Other activities for children included making a boat out of aluminum foil, making a fossil mold, drawing a hybrid animal and looking at dinosaur bones. They could also look some exotic insects and make their own bug antennas.

  In the library visitors could experience a 3-D printer, play with a green screen, watch a virtual reality video, use a GoPro and learn about journalism tools.

Engineering Club Wows at STEM

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The Engineering Club makes different projects each year for the STEM Festival. This year their projects included two potato cannons, a couple small robots, a tennis ball launcher and a windmill. Their most popular creation, however, was a go-kart.

Students spent 2-3 hours per day for 4 weeks building the go-kart. They had some issues with welding parts onto the frame, but learned how to fix it by watching a few minutes of a video on YouTube, and getting a quick lesson from a student in the Ag Tech building.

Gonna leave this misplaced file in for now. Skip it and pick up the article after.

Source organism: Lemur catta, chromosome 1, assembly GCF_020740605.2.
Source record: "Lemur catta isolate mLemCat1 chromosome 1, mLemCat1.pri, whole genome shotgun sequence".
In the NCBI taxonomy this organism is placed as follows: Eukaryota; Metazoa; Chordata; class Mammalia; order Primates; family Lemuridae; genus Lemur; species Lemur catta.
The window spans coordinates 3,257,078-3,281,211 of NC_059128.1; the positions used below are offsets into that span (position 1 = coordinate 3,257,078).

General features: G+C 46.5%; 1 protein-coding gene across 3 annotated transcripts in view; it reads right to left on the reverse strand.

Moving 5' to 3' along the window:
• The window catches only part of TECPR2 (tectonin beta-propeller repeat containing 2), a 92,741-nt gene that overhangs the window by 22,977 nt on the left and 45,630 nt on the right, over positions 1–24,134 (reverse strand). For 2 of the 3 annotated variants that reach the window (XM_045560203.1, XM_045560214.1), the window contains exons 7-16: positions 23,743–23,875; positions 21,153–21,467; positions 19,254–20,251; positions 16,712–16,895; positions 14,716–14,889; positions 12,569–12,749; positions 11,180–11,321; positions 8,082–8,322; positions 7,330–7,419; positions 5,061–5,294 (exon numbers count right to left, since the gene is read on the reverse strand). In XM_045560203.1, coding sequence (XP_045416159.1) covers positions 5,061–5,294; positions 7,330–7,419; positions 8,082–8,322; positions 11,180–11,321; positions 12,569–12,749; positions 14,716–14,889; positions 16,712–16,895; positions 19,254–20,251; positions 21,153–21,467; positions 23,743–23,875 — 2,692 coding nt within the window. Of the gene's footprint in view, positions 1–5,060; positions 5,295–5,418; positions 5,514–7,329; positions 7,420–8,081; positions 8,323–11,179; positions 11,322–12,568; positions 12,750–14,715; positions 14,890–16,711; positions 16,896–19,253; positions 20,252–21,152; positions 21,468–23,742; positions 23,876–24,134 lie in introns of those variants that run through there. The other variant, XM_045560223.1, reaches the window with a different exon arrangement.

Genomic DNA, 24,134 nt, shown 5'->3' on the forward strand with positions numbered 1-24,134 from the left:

“The front wheels kept breaking from the intense stress and power of the motor, so we had to get heavy duty wheels and tires,” said Tanner Ashenfelter. Ashenfelter also added that they had to remove and reposition the motor mount so the motor would fit.

The only accommodations they needed were the tools used to create the go-kart. They figured everything else out on their own. “It was a lot of fun,” said Tristan Kimble.

Ashenfelter said he learned about how small engines and how powerful they are. He said, “I also learned how to work as a team to achieve a common goal.”

When asked how he felt about all the interest in their projects, Kimble said, “It felt great. We had a phenomenal turnout. If we can help raise greater understanding of what is done in our field of study to the kids, we would call that successful.”